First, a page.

Primetime: Americans Question Obama on Health Care

PJ Hamel Health Guide
  • Yesterday, Americans had a chance to stand up and ask President Obama, face to face, about proposed changes to America’s health care system. And stand up they did—both at the White House, where the special edition of ABC’s “Primetime” was filmed; and virtually via, which used to select popular questions voted on by online users.

    “Questions for the President: Prescription for America,” moderated by ABC’s Charles Gibson and Diane Sawyer, gathered participants ranging from the CEO of Aetna Insurance and noted physicians, to “regular” citizens. Audience members were selected by ABC News for their “divergent opinions in this historic debate,” according to a press release preceding the event.

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    Obama and Gibson, comfortably seated and encircled by audience members on three sides, fielded questions presented in a town-hall format. 

    Surprisingly, the toughest questions focused not on the huge price tag attached to health care reform, but rather to some of the moral issues such reform might create. Dr. Orrin Devinsky, a neurologist at New York University’s Langone Medical Center, asked the President if a government-run plan might generate a class of “elites,” those who can afford to opt out of a public plan and pay for care on their own.

    Devinsky asked if Obama would promise not to seek special care for his family, if they became sick and the public plan he proposes limited their treatment options.

    Obama sidestepped the promise request, commenting that “There’s a whole bunch of care that’s being provided that every study, that every bit of evidence that we have indicates may not be making us healthier.” He took the opportunity to push for evidence-based medicine: decisions based on “evidence and results, not tests and referrals.”

    Another neurologist, Dr. John Corboy of the University of Colorado Health Science Center, questioned the President about who would determine the treatment limits in the system; who would enforce those limits, and how Obama might convince the American people to accept such limits.

    The President clearly didn’t have an answer to that. “Our job this summer and this fall is to identify the best ways to achieve the best possible care,” he responded.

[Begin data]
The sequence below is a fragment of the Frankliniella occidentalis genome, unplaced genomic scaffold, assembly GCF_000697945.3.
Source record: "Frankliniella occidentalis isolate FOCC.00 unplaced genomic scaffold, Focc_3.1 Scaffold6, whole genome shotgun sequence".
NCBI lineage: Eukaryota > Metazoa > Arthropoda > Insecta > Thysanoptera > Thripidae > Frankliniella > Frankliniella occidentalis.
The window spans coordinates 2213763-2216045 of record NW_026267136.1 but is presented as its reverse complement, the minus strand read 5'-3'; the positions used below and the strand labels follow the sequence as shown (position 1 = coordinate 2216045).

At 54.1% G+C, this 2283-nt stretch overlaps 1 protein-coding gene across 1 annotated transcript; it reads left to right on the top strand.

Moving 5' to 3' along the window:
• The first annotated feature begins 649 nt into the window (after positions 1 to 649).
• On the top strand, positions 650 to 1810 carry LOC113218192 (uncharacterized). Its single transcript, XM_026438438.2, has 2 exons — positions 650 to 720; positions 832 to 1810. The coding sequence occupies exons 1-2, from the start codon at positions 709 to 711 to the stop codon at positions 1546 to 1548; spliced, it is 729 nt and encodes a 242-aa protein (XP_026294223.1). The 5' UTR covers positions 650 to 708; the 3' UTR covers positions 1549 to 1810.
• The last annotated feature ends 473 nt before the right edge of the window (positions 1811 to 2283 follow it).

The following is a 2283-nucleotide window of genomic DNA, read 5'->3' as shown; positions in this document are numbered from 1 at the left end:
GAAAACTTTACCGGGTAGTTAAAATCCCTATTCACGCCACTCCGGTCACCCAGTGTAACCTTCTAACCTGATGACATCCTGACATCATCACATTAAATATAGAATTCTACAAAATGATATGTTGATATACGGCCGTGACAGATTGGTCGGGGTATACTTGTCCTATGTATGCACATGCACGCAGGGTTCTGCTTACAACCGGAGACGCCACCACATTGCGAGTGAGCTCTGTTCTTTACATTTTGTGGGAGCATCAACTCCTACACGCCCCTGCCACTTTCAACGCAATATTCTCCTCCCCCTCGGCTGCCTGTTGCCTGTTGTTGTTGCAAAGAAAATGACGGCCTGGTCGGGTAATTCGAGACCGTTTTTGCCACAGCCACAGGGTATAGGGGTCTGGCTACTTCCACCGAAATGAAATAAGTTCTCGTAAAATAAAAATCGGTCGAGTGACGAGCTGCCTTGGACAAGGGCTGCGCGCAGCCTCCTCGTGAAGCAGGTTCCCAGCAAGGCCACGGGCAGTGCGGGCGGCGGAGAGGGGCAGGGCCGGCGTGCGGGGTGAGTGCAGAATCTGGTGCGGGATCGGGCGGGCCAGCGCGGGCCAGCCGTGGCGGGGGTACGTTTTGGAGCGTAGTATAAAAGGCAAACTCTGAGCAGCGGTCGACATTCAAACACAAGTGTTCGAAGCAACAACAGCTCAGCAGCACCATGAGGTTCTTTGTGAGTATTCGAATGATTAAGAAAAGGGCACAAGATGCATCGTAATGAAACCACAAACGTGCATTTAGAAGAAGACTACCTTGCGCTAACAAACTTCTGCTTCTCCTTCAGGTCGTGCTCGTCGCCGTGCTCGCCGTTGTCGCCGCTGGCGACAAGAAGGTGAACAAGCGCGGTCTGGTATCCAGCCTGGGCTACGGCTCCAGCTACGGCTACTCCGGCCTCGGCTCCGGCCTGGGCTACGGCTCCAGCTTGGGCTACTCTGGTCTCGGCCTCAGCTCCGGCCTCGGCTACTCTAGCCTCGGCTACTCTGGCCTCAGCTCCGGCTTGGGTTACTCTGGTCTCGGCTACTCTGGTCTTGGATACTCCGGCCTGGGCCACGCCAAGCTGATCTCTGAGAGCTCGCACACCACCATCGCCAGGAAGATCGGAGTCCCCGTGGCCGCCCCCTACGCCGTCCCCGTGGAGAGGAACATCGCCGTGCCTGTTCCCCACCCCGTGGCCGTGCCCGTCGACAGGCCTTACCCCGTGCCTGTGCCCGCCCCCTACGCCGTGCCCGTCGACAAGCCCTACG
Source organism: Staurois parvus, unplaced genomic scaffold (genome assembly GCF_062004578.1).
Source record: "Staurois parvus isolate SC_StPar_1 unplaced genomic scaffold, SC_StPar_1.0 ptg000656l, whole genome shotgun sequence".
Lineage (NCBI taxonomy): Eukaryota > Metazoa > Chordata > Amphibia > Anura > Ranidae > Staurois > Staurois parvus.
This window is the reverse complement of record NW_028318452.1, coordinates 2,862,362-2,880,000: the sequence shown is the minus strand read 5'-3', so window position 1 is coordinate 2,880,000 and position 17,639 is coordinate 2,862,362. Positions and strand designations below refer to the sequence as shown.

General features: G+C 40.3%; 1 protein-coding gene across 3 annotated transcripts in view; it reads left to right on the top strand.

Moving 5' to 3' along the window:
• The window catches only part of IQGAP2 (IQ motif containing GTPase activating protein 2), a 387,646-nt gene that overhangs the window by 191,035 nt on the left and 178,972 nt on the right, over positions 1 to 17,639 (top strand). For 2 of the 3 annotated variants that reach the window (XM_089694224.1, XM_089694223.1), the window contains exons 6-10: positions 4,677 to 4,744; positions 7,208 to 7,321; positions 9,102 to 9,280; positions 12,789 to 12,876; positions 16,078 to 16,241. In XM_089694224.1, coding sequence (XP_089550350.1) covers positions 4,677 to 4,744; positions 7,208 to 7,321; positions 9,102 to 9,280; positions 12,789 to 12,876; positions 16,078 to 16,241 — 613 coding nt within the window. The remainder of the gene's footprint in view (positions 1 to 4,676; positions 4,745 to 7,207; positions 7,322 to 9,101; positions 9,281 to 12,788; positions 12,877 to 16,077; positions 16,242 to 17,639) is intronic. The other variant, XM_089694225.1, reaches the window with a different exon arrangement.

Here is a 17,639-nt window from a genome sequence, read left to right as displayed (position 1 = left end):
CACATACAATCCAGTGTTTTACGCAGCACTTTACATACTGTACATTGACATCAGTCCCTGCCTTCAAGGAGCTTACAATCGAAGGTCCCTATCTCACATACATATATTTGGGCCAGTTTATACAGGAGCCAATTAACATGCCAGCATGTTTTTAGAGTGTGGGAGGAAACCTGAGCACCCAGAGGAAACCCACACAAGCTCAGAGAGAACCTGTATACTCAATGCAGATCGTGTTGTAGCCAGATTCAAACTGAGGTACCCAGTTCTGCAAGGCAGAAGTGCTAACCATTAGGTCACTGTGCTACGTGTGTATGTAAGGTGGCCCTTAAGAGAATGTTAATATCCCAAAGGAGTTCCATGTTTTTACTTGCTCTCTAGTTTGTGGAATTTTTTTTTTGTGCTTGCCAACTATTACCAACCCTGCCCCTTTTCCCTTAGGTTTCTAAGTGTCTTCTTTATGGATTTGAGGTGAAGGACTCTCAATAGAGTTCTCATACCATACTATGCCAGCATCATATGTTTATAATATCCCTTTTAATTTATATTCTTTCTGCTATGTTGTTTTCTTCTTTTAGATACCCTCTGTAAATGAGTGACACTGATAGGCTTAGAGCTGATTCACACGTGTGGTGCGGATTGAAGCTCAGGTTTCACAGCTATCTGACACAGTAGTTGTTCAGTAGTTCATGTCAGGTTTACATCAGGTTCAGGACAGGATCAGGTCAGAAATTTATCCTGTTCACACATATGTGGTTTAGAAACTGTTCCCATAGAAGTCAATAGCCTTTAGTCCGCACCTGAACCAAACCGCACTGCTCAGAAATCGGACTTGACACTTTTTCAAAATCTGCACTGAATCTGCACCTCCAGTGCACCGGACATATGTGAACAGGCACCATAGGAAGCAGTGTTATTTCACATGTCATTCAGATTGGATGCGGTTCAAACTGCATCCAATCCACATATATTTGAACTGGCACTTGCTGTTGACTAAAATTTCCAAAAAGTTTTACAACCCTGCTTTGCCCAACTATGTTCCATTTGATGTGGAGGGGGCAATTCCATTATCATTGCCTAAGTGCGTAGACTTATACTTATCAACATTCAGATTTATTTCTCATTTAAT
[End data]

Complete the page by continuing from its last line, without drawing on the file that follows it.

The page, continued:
End-of-life issues were raised, as well. Currently just under $100 billion of Medicare’s annual $327 billion budget is spent on patients in their final year of life. Audience member Jane Sturm asked if any proposed limits on treatment would take into account a person’s “spirit and quality of life.” She cited her basically healthy 100-year-old mother, who was at first denied a pacemaker, but later got one by going to another doctor.

    Obama replied, “I don’t think we can make judgments based on people’s spirit. I think that we are going to have to have rules that say we are going to provide good, quality care for all people.”

    Questions were also raised about public vs. private insurance, and whether a new national plan would drive private insurance companies out of business; or force Americans out of their preferred private insurance, and into the government’s plan. 

  • In addition, several audience members, including Gail Wilensky (who ran Medicare under the senior President Bush) questioned the cost of the President’s proposed plan.

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    Earlier in the day, on a “Good Morning, America” interview with Diane Sawyer, Obama outlined how the government would raise the estimated $1 trillion a new health care plan is estimated to cost. He cited a possible $300 billion in savings via cuts in the current system; an additional $600 billion reallocated from the current system; and $300 billion in revenue from increased taxes on the rich (individuals making over $200,000/families over $250,000).

    “We have to have the courage and the willingness to cooperate and compromise in order to make this happen,” said Obama. “…I’m absolutely convinced that we can get it done this time.”

    So, what would this new health care system look like, for those of us with breast cancer?

    No one can provide specifics at this point. But the presumption could be made that many limits would be age-based; and that perhaps, over a certain age, a woman with an aggressive breast cancer would be denied, say, a prophylactic mastectomy. Or an older woman whose breast cancer had metastasized might be restricted to a certain number of chemo courses, where now there is no limit.

    Treatment limits of some kind will almost surely be included in the President’s preferred health care reform bill. And, while some may see denial of treatment as morally wrong, I believe it makes sense, both fiscally and culturally.

    I hear President Obama when he says we must “cooperate and compromise.” To me, that means those of us in the Boomer and “greatest” generations have to step aside for GenX and the Millennials.

    If there are only so many dollars in the system, let’s spend them on our children and grandchildren, those who’ll shape the world’s future. In doing so, we prove our courage by letting go. And we leave an invaluable legacy: a healthier America.


Published On: June 25, 2009